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Community as a Key to Unlocking Civics Education

by Susan Otero and MaryAnn Cunningham Florez

“What really matters from the point of view of social capital and civic engagement is not merely nominal membership, but active and involved membership”. — Robert D. Putnam

The community/civics education connection

What motivates people to be civically in building and maintaining it? In a learning participatory? Is it when they community like our adult English for Speakers recognize the benefits of living within of Other Languages (ESOL) program, we know a community and what it can provide them? Is it that supporting students in feeling a sense of when they understand their own roles and their belonging, interdependence, relevance, and self-value in a community so that they become invested efficacy—community—promotes engagement and achievement. Why not capitalize on that relatable concept of community and help students expand outward, linking their learning with their real communities? For example, when considering instruction, community could start with field trips to community concerts or farmers’ markets but can then lead to practicing higher levels of civic participation such as providing input at meetings on park revitalization initiatives, volunteering to support homebound senior citizens, or doing outreach on topics of interest to immigrant communities.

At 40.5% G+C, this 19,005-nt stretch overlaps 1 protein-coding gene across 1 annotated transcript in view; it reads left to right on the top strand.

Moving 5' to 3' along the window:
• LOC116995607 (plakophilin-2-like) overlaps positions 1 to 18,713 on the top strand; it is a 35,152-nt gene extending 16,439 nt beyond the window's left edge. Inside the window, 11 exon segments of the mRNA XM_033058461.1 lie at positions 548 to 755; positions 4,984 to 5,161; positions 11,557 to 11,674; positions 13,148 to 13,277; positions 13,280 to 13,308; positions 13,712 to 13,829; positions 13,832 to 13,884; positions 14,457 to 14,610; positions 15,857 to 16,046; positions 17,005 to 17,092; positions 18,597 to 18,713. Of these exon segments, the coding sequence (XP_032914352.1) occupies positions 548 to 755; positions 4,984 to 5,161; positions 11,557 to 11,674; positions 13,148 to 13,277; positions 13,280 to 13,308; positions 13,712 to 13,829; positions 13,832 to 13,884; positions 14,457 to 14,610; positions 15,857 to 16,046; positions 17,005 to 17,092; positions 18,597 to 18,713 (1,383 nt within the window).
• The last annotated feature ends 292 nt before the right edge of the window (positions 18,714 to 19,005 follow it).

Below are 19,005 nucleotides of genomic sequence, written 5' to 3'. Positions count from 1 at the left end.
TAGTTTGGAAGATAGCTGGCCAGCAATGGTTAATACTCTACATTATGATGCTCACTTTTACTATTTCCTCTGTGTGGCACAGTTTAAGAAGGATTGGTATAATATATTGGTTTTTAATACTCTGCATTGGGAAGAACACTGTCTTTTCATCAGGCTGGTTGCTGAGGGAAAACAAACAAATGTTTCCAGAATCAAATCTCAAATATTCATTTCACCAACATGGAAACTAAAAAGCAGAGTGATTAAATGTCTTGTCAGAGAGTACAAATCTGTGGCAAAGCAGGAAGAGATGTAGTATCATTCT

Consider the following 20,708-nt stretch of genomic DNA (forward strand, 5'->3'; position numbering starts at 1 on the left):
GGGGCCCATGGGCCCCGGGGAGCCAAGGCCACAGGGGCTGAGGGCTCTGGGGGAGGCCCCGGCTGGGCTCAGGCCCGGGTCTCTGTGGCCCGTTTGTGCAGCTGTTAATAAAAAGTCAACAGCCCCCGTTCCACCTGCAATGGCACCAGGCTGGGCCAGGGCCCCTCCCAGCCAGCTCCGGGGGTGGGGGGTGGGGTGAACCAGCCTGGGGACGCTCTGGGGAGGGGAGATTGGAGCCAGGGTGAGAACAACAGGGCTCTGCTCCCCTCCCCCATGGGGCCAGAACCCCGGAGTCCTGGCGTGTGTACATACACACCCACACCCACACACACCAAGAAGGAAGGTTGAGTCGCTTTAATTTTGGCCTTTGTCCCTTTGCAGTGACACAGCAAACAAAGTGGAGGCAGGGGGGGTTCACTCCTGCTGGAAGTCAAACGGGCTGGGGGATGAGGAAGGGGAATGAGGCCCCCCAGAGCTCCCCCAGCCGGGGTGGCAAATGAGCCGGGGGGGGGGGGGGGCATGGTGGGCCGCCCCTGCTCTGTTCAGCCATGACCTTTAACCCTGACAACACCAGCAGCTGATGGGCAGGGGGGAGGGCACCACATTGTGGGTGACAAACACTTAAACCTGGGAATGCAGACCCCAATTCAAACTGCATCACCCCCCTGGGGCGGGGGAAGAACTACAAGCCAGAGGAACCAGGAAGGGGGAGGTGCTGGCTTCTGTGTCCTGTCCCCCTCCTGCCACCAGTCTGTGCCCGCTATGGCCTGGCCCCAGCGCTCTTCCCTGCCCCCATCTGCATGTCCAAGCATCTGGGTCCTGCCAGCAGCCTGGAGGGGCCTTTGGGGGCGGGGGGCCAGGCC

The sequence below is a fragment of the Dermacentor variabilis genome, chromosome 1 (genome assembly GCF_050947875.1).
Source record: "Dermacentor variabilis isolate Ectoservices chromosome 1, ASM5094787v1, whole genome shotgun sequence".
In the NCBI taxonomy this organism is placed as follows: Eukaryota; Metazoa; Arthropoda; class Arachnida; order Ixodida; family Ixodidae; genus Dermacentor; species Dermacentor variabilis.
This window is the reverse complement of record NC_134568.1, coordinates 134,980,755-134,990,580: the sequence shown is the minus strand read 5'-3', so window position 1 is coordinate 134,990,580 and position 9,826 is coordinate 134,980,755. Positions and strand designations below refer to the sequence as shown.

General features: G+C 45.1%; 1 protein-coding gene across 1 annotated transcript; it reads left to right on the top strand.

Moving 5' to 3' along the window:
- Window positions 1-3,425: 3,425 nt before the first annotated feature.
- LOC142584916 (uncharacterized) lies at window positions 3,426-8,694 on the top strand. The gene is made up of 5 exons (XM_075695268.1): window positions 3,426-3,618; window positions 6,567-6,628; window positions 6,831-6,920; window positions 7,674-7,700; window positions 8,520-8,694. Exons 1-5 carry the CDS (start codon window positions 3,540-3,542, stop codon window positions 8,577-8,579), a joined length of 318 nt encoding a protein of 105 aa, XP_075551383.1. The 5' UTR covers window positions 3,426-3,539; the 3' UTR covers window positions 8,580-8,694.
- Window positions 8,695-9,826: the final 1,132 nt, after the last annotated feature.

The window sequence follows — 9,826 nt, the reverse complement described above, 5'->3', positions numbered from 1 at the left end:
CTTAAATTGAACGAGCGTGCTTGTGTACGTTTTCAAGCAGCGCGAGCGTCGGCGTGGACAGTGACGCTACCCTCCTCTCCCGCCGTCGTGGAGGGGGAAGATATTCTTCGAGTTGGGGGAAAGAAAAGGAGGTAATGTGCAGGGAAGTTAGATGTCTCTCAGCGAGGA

Why we chose to focus on community